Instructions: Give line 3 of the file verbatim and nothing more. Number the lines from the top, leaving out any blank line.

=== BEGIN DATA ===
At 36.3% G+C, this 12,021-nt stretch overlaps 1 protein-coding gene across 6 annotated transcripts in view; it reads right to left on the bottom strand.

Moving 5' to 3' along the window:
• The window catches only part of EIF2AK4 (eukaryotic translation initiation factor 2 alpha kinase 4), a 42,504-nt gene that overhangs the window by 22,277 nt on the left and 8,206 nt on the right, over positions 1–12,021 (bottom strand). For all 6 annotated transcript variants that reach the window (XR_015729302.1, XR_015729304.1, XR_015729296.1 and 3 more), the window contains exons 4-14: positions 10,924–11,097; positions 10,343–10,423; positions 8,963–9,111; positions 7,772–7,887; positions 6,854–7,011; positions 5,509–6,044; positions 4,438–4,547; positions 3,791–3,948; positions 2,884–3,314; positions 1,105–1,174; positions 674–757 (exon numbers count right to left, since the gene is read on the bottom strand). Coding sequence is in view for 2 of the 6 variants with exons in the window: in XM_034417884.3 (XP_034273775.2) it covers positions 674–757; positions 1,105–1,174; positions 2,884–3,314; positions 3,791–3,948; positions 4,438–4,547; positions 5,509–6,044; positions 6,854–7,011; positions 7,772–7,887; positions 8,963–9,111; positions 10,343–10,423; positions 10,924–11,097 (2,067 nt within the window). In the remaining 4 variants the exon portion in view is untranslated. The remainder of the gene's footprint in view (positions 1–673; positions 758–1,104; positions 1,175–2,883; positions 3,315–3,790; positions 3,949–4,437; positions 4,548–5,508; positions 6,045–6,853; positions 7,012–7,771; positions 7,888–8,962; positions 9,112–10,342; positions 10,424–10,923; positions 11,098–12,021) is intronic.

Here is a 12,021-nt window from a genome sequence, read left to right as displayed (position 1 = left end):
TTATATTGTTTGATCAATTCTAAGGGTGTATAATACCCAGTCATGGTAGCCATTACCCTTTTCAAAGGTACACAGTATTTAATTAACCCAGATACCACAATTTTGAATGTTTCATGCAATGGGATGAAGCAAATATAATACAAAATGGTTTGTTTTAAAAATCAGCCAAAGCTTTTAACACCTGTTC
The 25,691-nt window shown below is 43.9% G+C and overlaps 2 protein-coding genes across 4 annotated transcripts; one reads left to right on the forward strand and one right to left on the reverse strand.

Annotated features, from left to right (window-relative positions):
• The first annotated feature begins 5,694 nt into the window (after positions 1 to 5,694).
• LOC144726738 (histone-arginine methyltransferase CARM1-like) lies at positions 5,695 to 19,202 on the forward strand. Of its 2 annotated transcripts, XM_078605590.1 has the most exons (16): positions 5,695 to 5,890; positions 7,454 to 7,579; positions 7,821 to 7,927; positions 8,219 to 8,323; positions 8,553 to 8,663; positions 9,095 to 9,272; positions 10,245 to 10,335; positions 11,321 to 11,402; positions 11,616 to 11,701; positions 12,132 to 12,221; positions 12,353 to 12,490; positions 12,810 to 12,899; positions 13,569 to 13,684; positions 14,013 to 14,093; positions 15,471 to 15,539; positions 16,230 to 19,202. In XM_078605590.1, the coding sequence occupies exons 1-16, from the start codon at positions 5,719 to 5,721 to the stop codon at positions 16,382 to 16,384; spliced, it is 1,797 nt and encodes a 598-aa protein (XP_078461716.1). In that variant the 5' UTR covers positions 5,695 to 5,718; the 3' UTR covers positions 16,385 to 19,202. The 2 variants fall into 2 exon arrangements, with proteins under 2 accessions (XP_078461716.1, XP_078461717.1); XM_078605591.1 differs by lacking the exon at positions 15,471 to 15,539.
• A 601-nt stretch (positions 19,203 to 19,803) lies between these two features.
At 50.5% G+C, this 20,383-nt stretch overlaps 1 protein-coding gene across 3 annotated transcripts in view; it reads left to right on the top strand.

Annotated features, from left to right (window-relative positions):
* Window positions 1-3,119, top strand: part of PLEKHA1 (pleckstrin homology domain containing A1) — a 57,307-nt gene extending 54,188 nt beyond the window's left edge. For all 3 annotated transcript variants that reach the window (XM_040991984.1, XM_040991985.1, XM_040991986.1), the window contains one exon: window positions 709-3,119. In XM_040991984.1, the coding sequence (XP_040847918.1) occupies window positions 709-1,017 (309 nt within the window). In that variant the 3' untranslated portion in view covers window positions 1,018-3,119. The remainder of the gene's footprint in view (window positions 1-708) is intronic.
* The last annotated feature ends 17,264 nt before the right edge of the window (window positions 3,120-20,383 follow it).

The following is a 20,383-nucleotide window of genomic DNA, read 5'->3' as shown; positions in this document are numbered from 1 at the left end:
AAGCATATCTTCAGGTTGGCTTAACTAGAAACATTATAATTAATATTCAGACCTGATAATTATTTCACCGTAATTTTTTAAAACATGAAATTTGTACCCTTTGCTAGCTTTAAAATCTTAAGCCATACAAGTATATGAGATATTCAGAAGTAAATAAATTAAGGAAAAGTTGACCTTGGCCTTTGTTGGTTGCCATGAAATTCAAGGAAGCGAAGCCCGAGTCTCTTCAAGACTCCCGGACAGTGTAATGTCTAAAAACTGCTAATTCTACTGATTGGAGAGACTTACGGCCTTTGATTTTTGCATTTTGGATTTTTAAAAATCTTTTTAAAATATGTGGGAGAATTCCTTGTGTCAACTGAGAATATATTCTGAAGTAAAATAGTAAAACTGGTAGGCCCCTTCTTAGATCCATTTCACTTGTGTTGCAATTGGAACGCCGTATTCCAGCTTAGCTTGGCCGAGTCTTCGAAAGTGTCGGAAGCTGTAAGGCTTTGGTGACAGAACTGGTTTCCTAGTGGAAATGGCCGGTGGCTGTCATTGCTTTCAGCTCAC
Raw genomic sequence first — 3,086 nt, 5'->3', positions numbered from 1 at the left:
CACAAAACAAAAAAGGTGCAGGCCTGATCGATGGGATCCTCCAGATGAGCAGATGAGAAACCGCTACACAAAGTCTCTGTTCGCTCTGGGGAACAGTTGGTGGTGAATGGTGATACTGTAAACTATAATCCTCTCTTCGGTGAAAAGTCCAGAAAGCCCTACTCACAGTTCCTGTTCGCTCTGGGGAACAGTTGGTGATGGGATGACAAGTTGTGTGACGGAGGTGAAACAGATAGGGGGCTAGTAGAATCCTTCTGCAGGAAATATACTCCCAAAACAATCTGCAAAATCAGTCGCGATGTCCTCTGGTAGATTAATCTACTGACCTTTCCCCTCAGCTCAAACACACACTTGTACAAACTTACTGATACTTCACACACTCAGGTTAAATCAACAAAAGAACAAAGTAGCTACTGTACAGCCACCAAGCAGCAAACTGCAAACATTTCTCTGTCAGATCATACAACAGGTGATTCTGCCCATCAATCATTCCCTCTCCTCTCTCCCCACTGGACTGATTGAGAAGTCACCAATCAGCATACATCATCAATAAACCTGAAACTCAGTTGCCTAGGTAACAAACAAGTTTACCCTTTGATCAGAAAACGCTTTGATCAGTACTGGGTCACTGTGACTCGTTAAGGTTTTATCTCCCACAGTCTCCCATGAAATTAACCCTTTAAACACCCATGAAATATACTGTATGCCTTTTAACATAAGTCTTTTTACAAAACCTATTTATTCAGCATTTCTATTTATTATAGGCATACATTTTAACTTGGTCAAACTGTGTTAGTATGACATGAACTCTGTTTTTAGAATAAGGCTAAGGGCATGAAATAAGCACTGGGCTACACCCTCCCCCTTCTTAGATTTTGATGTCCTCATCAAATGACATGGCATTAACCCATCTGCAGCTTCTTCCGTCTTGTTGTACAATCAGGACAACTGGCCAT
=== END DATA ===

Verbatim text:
• The window catches only part of EIF2AK4 (eukaryotic translation initiation factor 2 alpha kinase 4), a 42,504-nt gene that overhangs the window by 22,277 nt on the left and 8,206 nt on the right, over positions 1–12,021 (bottom strand). For all 6 annotated transcript variants that reach the window (XR_015729302.1, XR_015729304.1, XR_015729296.1 and 3 more), the window contains exons 4-14: positions 10,924–11,097; positions 10,343–10,423; positions 8,963–9,111; positions 7,772–7,887; positions 6,854–7,011; positions 5,509–6,044; positions 4,438–4,547; positions 3,791–3,948; positions 2,884–3,314; positions 1,105–1,174; positions 674–757 (exon numbers count right to left, since the gene is read on the bottom strand). Coding sequence is in view for 2 of the 6 variants with exons in the window: in XM_034417884.3 (XP_034273775.2) it covers positions 674–757; positions 1,105–1,174; positions 2,884–3,314; positions 3,791–3,948; positions 4,438–4,547; positions 5,509–6,044; positions 6,854–7,011; positions 7,772–7,887; positions 8,963–9,111; positions 10,343–10,423; positions 10,924–11,097 (2,067 nt within the window). In the remaining 4 variants the exon portion in view is untranslated. The remainder of the gene's footprint in view (positions 1–673; positions 758–1,104; positions 1,175–2,883; positions 3,315–3,790; positions 3,949–4,437; positions 4,548–5,508; positions 6,045–6,853; positions 7,012–7,771; positions 7,888–8,962; positions 9,112–10,342; positions 10,424–10,923; positions 11,098–12,021) is intronic.